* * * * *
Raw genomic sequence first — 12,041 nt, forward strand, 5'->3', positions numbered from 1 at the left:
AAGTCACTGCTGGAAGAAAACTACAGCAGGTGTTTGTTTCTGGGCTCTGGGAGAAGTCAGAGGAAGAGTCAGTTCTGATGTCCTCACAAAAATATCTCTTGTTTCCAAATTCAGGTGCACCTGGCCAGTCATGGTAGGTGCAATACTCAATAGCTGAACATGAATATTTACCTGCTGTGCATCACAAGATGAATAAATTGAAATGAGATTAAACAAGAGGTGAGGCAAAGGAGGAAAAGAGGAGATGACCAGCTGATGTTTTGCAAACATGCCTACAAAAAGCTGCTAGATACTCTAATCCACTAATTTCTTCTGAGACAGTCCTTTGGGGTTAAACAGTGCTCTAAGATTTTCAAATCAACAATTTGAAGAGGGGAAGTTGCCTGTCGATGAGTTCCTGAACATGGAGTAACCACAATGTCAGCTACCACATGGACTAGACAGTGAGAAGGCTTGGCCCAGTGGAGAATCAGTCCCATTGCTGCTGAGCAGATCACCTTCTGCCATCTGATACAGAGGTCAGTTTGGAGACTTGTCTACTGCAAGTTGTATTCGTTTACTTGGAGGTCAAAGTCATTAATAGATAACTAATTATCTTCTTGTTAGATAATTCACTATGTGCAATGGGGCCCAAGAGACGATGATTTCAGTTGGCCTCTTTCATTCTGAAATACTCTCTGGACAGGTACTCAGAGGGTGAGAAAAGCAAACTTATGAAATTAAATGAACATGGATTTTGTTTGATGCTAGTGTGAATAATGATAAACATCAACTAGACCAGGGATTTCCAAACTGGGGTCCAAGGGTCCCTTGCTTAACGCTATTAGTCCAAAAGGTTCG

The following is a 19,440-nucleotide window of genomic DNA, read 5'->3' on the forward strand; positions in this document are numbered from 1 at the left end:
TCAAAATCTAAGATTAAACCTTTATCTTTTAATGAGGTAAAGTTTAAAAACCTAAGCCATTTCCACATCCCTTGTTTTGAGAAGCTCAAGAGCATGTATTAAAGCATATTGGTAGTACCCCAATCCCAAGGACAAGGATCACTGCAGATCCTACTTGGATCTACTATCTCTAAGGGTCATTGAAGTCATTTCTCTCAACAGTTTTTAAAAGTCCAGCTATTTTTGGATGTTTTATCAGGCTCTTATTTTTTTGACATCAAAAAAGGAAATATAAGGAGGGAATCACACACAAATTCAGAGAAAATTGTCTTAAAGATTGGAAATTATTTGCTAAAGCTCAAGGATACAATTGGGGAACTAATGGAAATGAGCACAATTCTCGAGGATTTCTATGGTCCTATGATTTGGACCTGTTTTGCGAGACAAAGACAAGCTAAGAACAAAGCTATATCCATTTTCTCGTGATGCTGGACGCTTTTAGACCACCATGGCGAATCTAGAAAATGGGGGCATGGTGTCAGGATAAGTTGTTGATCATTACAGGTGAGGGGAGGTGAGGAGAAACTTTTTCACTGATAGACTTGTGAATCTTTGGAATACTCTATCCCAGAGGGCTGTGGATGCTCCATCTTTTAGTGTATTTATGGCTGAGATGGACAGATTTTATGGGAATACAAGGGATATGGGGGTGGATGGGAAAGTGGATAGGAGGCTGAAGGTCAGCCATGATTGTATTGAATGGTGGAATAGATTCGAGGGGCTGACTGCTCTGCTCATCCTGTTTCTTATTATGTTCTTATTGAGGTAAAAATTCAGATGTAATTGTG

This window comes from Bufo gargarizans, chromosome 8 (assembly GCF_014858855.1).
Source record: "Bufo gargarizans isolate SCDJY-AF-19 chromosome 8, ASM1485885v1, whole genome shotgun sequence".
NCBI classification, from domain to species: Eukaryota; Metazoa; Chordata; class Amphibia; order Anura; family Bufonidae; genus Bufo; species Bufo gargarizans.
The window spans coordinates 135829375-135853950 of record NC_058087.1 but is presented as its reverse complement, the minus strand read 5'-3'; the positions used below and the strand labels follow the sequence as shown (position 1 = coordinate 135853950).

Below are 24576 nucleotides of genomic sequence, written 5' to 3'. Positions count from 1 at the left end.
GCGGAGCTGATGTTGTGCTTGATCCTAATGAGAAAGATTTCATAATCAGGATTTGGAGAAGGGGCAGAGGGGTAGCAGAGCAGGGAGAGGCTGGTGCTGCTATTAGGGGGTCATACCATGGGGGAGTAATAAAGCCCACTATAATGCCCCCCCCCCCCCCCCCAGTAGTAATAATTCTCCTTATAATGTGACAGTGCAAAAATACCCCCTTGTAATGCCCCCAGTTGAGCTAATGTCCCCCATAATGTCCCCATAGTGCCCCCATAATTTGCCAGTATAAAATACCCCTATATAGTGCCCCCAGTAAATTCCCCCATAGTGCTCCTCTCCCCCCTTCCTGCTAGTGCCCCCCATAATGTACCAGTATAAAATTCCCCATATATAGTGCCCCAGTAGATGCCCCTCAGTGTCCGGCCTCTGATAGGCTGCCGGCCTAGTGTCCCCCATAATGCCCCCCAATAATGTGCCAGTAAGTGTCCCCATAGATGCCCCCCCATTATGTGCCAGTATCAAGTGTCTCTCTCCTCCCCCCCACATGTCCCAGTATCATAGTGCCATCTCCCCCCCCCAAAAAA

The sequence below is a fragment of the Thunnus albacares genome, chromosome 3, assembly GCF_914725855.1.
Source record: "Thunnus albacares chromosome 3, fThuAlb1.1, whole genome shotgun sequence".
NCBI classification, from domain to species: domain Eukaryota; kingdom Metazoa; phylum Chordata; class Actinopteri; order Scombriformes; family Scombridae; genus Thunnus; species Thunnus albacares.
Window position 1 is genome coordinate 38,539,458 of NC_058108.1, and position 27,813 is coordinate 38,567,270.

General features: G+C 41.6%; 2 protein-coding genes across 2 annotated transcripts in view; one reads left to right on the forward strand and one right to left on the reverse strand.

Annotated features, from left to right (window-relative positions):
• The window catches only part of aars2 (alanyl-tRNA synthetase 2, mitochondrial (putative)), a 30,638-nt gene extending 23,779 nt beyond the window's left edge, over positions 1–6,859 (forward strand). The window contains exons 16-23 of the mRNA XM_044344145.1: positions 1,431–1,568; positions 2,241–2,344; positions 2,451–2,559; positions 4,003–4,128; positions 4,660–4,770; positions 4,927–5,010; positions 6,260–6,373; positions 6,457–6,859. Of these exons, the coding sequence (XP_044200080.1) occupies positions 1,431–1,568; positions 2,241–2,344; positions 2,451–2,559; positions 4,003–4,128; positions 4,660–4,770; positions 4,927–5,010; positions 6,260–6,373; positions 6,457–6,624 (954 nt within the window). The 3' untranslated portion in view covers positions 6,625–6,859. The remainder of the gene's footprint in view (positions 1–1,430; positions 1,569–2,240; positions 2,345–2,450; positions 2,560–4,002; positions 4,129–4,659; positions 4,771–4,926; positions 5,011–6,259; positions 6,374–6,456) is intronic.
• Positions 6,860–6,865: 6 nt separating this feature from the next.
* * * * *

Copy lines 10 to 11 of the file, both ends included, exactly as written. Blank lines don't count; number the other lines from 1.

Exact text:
GCGGAGCTGATGTTGTGCTTGATCCTAATGAGAAAGATTTCATAATCAGGATTTGGAGAAGGGGCAGAGGGGTAGCAGAGCAGGGAGAGGCTGGTGCTGCTATTAGGGGGTCATACCATGGGGGAGTAATAAAGCCCACTATAATGCCCCCCCCCCCCCCCCCAGTAGTAATAATTCTCCTTATAATGTGACAGTGCAAAAATACCCCCTTGTAATGCCCCCAGTTGAGCTAATGTCCCCCATAATGTCCCCATAGTGCCCCCATAATTTGCCAGTATAAAATACCCCTATATAGTGCCCCCAGTAAATTCCCCCATAGTGCTCCTCTCCCCCCTTCCTGCTAGTGCCCCCCATAATGTACCAGTATAAAATTCCCCATATATAGTGCCCCAGTAGATGCCCCTCAGTGTCCGGCCTCTGATAGGCTGCCGGCCTAGTGTCCCCCATAATGCCCCCCAATAATGTGCCAGTAAGTGTCCCCATAGATGCCCCCCCATTATGTGCCAGTATCAAGTGTCTCTCTCCTCCCCCCCACATGTCCCAGTATCATAGTGCCATCTCCCCCCCCCAAAAAA

The sequence below is a fragment of the Thunnus albacares genome, chromosome 3, assembly GCF_914725855.1.